Mayor LaGuardia had a dilemma. By law, the woman was guilty and would have to be punished. However, given her reason for committing the crime, punishing her would also be an injustice.

The text-book penalty for shoplifting was 10 dollars or 10 days in jail. If you had been the judge, what would you have done?

LaGuardia fined the woman ten dollars. “Justice is justice,” he proclaimed. A thief must be fined.

Then he did something which stunned the courthouse: LaGuardia took a 10-dollar bill from his wallet and gave it to the woman to pay her fine. Then he looked around the crowded, bustling court room and fined everyone there 50 cents for living in a city in which a grandmother had to steal a loaf of bread to feed her grandchildren. He directed the bailiff to collect the fines and hand the money to the defendant. The total collected came to $47.50, including the 50 cents willingly paid by the shopkeeper. The poor woman was overwhelmed by the gift. After everyone present had paid the fine, they rose to give LaGuardia a standing ovation.

In the above story, Mr. LaGuardia was conflicted between two ideals: Mishpat vs. Tzedek, justice vs. righteousness.

Justice is, and must be, impersonal. It treats everyone equally before the law. It holds all humans up to the same standards and expectations. If justice is altered according to circumstance, it is not justice. You stole bread, you need to pay for your crime. That, exactly, is its power. To create a just society, you need a rule of law which applies to all people equally, under all conditions. If you start making exceptions, you create mayhem.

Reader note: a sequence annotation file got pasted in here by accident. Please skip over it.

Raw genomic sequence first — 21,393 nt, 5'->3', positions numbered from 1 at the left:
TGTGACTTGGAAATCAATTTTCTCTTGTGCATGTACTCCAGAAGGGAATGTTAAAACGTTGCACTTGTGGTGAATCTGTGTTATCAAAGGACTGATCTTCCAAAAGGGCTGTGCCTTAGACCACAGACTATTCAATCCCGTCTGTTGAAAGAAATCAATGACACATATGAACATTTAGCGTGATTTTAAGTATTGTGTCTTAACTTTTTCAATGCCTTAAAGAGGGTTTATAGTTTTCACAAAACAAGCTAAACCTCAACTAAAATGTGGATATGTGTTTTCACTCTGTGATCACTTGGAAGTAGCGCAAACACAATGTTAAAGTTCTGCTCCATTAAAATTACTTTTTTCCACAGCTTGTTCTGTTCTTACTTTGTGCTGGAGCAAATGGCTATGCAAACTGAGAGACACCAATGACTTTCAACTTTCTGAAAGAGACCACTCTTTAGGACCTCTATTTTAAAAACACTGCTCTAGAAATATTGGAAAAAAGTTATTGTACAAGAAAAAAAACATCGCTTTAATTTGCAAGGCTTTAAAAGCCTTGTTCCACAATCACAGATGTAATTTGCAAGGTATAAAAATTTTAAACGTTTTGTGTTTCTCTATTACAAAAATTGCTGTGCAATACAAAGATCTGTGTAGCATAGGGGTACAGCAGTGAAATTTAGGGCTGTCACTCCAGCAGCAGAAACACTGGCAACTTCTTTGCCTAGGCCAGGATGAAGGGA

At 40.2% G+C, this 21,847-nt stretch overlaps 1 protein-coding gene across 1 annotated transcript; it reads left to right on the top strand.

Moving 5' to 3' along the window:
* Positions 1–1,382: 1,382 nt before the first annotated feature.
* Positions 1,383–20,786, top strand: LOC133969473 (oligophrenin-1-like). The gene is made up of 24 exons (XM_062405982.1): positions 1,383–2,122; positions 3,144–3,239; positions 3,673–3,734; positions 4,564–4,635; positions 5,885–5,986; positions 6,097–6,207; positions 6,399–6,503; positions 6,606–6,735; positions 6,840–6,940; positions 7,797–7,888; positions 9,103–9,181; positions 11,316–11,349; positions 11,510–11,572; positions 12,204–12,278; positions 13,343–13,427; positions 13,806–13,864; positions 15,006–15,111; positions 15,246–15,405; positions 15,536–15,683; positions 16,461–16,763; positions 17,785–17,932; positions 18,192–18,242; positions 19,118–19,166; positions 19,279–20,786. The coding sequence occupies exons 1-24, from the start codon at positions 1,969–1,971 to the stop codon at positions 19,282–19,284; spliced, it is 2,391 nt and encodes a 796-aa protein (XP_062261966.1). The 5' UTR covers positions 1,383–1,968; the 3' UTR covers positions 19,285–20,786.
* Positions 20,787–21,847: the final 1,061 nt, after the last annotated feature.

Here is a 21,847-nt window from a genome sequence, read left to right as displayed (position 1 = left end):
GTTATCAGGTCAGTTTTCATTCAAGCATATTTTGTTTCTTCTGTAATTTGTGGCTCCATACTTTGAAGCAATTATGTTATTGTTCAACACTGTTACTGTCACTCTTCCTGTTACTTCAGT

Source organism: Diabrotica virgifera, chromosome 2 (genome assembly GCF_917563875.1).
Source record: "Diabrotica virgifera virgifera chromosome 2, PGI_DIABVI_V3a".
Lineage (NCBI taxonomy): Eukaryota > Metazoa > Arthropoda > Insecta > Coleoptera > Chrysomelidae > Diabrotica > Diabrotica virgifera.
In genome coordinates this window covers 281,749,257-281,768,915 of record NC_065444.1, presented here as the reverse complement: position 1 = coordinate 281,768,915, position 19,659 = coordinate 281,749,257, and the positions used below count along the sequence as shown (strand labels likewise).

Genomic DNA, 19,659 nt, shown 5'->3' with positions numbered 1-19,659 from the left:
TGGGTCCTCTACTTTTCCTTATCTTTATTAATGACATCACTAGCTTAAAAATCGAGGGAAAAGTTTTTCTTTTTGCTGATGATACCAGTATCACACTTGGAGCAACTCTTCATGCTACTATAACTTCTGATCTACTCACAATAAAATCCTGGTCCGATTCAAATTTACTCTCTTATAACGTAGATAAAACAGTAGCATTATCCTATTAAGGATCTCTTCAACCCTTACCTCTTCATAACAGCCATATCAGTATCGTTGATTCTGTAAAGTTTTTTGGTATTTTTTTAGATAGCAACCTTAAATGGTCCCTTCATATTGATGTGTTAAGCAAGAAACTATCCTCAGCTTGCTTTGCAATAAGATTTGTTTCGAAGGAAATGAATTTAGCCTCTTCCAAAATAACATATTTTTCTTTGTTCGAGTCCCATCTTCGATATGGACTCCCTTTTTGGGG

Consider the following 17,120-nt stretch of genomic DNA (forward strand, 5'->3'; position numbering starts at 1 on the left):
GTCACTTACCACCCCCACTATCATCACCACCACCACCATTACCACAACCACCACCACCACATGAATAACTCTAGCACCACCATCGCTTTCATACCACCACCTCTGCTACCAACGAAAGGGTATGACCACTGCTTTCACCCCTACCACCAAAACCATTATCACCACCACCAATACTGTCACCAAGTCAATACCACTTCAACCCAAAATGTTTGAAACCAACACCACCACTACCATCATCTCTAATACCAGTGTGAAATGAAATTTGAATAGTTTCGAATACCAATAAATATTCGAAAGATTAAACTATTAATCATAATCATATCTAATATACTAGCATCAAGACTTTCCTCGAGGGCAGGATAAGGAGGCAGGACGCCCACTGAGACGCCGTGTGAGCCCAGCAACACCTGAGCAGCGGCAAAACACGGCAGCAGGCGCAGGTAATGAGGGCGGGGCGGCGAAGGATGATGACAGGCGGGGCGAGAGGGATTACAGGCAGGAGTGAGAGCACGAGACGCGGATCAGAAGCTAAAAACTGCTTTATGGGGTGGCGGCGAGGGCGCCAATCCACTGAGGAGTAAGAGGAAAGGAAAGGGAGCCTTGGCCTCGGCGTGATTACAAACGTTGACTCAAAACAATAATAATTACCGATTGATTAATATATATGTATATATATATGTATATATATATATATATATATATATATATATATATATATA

But there is another ideal, no less important. Judaism calls it “Tzedek,” or “Tzedakah,” righteousness or charity. The rule of law, cold and impersonal, is insufficient. If a grandmother must watch her grandchildren starving while another man has just finished a six-course dinner, there is something very wrong.

A society that teaches justice devoid of sympathy, righteousness, compassion, and kindness is corrupt and will erode. Justice cannot be blind. It must take into consideration the unique and individual circumstances of the people involved—and this is what is called “Tzedek,” similar to the word “Tzaddik” or “Tzedakah.” Yet, if we only follow Tzedek, and we eliminate Mishpat—we end up with pure havoc and a breakdown of all systems and laws vital to the safety and success of any society. Hence, Mr. LaGuardia found the balance: He upheld justice, Mishpat, by fining the woman for her theft, and he upheld the ideal of Tzedek by giving her the money to pay her fine.

We are always passing judgment on people: Our spouses, family members, co-workers, etc. Comes the Torah and tells us that it is not enough to be just in our judgments; we must also be kind and compassionate in our judgments—sensitive to the particular circumstances of the people we judge. This will bring out the best in the people we judge. You don’t want to only win the battle; you also want to win the war.

Shabbat Shalom,

Rabbi Yoseph Geisinsky